B Lab: Sometimes you need people to see the place that’s going to be affected, and think about how it’s going to change over time. They can also see their own community and think about their kids, or their neighbour’s kids, and wonder what the world is going to look like for them.
B Lab: I‘d love to talk about some of the ways that you’ve scaled, so how you’ve gone from a little community initiative to now a large cooperative that is powering up to 2,000 homes at any given time. What are some of the things that you’ve learned along the way?
Taryn: Some of the recent lessons about how we approach our operating environment is that we’re really here to serve the members and to serve the community. Our members have a really low appetite for risk. Because we are a very lean operation and a very small cooperative in the scheme of things, when we want to grow and take these opportunities then we generally seek grants. We don’t really take the risks within our own business line.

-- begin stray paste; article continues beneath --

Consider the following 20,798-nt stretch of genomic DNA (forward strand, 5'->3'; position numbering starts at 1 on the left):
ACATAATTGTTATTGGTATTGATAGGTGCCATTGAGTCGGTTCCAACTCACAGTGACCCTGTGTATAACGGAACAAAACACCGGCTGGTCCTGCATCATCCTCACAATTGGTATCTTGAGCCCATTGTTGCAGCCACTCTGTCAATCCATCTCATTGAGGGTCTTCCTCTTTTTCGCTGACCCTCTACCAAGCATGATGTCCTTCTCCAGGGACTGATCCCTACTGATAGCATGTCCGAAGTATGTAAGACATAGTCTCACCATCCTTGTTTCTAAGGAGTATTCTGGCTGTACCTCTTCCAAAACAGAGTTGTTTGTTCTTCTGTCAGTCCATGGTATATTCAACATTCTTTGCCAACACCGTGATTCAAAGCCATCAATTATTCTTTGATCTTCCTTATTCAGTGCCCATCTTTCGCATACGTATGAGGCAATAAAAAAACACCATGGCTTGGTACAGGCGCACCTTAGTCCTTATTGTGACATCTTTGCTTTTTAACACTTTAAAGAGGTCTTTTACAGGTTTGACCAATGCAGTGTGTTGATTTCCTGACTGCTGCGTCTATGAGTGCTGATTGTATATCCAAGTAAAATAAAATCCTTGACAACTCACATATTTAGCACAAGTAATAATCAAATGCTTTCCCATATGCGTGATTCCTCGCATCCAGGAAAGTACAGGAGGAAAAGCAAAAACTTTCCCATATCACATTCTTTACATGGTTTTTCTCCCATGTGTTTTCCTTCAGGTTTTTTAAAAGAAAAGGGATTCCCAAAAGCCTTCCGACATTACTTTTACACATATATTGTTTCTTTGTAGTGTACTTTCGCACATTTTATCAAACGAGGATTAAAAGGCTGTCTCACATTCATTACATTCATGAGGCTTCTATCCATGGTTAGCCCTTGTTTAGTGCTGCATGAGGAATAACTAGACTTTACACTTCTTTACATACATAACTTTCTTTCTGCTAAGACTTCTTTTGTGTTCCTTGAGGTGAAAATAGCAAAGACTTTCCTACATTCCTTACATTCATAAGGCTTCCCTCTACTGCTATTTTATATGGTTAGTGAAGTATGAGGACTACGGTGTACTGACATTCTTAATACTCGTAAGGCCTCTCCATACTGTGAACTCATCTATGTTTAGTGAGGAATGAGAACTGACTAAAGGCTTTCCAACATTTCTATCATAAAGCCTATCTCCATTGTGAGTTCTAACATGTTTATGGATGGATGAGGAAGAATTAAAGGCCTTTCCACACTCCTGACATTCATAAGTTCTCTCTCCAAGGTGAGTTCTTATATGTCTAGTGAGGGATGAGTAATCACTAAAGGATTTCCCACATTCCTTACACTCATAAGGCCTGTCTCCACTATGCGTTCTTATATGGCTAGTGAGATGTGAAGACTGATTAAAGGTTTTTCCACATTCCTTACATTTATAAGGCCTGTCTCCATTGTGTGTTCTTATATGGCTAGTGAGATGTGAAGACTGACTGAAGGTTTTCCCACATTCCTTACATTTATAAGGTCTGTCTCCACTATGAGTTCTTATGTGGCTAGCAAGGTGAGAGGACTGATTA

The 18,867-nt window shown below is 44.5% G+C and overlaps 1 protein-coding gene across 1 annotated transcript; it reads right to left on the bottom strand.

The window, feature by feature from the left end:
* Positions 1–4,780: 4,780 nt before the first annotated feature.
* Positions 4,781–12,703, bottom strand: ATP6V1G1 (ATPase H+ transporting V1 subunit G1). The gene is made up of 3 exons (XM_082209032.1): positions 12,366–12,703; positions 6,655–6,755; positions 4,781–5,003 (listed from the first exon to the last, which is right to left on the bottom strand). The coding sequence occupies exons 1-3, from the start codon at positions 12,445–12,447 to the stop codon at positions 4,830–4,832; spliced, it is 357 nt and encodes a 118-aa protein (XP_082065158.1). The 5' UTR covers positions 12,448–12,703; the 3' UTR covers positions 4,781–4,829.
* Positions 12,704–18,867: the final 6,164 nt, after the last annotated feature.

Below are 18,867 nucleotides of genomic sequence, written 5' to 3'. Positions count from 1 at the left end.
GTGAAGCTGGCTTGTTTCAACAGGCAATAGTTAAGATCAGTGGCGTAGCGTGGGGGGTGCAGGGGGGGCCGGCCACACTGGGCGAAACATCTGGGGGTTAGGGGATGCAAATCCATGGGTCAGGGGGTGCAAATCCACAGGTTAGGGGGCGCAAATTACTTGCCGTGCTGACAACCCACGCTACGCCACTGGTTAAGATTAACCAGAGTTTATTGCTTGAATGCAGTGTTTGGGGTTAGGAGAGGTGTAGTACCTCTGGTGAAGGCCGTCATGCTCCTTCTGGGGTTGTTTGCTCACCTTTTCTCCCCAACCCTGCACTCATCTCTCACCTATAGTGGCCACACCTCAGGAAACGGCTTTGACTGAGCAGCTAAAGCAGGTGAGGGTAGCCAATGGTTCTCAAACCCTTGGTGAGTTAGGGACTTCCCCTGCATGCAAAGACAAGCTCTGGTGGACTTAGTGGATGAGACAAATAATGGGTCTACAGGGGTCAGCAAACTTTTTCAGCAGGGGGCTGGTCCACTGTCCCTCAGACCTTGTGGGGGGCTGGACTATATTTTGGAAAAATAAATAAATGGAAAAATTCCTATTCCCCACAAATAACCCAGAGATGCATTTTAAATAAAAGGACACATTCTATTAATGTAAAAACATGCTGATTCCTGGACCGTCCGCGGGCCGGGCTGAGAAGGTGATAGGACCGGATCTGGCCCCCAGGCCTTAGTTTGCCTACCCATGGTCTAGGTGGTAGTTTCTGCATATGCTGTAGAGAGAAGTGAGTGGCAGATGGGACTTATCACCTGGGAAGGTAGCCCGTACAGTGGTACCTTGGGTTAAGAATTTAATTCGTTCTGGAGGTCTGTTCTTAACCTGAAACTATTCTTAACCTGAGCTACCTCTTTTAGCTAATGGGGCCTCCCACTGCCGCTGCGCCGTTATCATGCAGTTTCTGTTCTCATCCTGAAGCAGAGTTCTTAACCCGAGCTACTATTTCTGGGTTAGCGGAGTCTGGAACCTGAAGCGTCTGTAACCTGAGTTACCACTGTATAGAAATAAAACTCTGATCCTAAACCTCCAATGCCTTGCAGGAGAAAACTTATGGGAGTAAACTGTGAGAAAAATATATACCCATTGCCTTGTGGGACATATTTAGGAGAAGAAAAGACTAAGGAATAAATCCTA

We have been successful in achieving quite a few grants, including one which is to essentially double the energy production by adding a solar farm up there. We’ve just submitted a planning permit in the past few months to the state government for a solar farm a storage facility. That is really important for climate adaptation because in the years where there is low wind and it will perform really well. When it’s a very rainy year, then the wind farm will be the lead operator. It’s about long-term resilience for us.
Everything that we do is under Creative Commons, and we set ourselves up the Hepburn Model. We have freely shared that over the past decade with a lot of other communities. The community energy sector has really grown over that time, so there’s now 110 community energy groups around Australia, and over 100 projects that have that have been built. It’s really exciting to see that expansion in the sector.